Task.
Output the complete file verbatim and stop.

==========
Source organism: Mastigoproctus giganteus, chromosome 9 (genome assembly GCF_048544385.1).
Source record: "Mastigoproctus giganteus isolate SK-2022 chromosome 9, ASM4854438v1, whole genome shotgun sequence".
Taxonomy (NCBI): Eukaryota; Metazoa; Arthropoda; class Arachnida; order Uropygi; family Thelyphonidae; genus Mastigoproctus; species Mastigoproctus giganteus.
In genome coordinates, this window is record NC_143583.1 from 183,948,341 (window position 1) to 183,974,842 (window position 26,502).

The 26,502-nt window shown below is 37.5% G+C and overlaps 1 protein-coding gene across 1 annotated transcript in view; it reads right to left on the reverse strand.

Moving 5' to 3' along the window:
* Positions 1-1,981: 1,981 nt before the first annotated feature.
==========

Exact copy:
Source organism: Mastigoproctus giganteus, chromosome 9 (genome assembly GCF_048544385.1).
Source record: "Mastigoproctus giganteus isolate SK-2022 chromosome 9, ASM4854438v1, whole genome shotgun sequence".
Taxonomy (NCBI): Eukaryota; Metazoa; Arthropoda; class Arachnida; order Uropygi; family Thelyphonidae; genus Mastigoproctus; species Mastigoproctus giganteus.
In genome coordinates, this window is record NC_143583.1 from 183,948,341 (window position 1) to 183,974,842 (window position 26,502).

The 26,502-nt window shown below is 37.5% G+C and overlaps 1 protein-coding gene across 1 annotated transcript in view; it reads right to left on the reverse strand.

Moving 5' to 3' along the window:
* Positions 1-1,981: 1,981 nt before the first annotated feature.